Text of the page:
Anti-Blackness in the Latino Community

A Latino Village Submission

I was a freshman in high school the first time anti-blackness from the Latino community became clear to me. It was not something that existed within my own home, my parents were Puerto Ricans born and raised in New York City. Uncovering how segregation sliced up the City of Buffalo when they moved here in the early 90s was alarming. On my first trip to the island, I talked about the boy I liked, he was a mix of Black, Puerto Rican, and Mexican. I was met with strong negative use of the n-word by adults as a descriptor of my friend. This changed not only how I viewed my extended family but also contributed to the crisis surrounding my own Latina identity. Puerto Ricans are a mix of Taino Native, African, and Spanish. We are non-white but suffer from racist indoctrination that tries to get us to condemn Blackness. 

In October, we saw the intentionally hidden racism of Latino elected officials on the City Council in Los Angeles. It was reminiscent of when Goya, the long-time brand of the Latino Community, had a CEO that praised Donald Trump, the 45th President of the United States and known racist. Latinos who use their power to disenfranchise other marginalized people should not be tolerated in our ranks. We must eliminate narratives that perpetuate colorism, such as telling kids to stay out of the sun or they will get “too dark”. Afro-Latinos are our family, whom we need to stand in solidarity with. No one should have to feel like they can only be Black or Latino, but not both. Bomba, mofongo, bacalaitos, and pasteles are Puerto Rican traditions that were born from African influence. We cannot overcome racism by trying to side with the oppressor who will never see us as white and therefore never see us as good enough. Even if Puerto Ricans didn’t exist in the beautiful color spectrum they do, all people of color’s freedom from oppression is tied together.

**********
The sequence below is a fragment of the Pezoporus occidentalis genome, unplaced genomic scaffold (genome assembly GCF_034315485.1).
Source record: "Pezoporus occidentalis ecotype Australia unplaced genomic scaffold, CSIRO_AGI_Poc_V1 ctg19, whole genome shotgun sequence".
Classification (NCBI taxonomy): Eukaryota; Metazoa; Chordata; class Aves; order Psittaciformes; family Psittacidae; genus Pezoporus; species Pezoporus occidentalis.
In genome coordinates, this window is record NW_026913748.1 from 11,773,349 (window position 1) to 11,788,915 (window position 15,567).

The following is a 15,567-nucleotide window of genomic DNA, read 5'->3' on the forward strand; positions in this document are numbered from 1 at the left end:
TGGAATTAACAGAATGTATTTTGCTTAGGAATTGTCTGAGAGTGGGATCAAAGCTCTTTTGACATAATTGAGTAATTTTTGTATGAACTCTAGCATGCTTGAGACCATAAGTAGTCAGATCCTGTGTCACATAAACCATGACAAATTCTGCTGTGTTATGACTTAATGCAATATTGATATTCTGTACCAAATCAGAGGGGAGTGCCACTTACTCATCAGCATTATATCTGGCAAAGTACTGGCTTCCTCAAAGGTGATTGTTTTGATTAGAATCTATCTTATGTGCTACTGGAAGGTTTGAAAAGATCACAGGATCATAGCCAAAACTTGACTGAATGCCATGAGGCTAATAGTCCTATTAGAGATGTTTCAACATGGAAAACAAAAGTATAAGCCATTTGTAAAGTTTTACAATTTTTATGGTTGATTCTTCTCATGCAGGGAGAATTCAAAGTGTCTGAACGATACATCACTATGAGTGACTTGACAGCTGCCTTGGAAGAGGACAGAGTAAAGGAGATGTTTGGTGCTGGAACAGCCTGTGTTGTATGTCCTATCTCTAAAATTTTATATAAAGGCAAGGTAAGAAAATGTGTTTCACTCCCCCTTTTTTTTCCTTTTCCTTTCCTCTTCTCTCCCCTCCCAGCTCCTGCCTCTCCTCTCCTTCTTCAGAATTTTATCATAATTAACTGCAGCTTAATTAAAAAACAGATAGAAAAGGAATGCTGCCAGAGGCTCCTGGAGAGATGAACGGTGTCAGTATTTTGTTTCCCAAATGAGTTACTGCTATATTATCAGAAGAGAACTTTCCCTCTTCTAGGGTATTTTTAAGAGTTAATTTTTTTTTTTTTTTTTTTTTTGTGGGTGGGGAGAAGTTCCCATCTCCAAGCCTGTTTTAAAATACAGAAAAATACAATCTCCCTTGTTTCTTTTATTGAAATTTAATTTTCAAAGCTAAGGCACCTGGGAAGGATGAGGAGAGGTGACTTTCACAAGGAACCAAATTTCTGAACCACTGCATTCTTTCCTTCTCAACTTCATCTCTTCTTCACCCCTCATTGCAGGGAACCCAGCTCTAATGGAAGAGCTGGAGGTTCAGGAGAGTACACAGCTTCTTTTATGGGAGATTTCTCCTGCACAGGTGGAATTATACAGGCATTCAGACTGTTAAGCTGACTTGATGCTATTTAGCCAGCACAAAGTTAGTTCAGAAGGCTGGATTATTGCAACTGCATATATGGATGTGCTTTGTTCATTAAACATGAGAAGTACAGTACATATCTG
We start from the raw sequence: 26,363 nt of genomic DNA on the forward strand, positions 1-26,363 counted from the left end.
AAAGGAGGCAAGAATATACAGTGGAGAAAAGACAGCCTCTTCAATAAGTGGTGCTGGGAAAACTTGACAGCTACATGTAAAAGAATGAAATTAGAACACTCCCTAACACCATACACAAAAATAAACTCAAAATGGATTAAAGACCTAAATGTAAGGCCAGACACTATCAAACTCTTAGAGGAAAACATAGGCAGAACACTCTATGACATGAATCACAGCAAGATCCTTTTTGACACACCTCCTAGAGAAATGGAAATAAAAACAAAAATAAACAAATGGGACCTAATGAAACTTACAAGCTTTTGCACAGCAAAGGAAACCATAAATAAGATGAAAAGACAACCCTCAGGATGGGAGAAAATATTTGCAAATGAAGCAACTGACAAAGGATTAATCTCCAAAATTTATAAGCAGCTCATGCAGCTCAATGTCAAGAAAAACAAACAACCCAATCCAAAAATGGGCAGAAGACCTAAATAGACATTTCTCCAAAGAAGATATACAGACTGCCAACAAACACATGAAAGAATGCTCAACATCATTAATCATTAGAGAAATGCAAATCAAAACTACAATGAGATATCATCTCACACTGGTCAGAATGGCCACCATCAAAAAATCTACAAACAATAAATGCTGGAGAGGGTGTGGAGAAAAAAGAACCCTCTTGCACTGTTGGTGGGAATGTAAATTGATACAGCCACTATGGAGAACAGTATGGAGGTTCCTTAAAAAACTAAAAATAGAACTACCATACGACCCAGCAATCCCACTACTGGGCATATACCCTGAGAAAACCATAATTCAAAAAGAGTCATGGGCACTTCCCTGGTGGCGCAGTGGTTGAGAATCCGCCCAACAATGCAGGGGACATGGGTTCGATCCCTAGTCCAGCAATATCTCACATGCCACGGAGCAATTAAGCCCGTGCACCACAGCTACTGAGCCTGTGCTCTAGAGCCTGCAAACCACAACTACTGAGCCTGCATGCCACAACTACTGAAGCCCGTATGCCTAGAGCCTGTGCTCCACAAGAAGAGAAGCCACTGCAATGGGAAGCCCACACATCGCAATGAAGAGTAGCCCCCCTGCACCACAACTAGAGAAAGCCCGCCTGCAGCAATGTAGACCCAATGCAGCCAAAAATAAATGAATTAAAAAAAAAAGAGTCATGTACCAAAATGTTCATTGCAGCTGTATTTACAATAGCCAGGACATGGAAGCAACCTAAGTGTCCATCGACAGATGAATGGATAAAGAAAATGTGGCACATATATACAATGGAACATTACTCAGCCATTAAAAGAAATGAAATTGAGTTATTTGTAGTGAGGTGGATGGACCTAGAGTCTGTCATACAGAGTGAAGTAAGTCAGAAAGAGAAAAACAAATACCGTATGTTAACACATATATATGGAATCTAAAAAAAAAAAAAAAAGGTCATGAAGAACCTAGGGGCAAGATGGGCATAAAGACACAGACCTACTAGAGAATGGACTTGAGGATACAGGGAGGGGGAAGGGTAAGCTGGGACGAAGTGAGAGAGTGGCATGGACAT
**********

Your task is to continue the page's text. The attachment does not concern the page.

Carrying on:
There are both generational and geographical divides that separate Latinos when it comes to anti-racism work and it’s been this way for awhile. Older generations, the generation of my grandparents, created The Young Lords Party in solidarity with the Black Panther Party. A time when young people were joining gangs for protection from various racist white groups. In the 60’s younger generations of Latinos began to resent their parents for their feeling of racial superiority to the Black community. Youth were witnessing in real time that the Black and Latino struggles were both structured the same. There was more safety in building together than apart. When organizers like Fred Hampton managed cross-racial unity, our pathway to freedom became a threat to US Capitalism. Institutions like the FBI had to infiltrate our movements and tear us apart. When folks like the City Council in LA made their racist remarks they were doing the job the FBI set in motion a long time ago.

This is a call to action for all my Latinx brothers and sisters. I need you to critique the work that you are doing. Ask yourself questions about how your work is not only impacting the Black community but how you can upgrade your work to uplift the Black community. Challenge problematic narratives in our communities. Racial solidarity has to be a priority if we want to see Buffalo grow and desegregate. Us versus them narratives make us all lose. Buffalo is still reeling from the hate crime at Tops, we have increasing numbers of refugees, and our low-income communities are being gerrymandered. The only way forward is together. 

Kelly Camacho

kcamacho@citizenactionny.org

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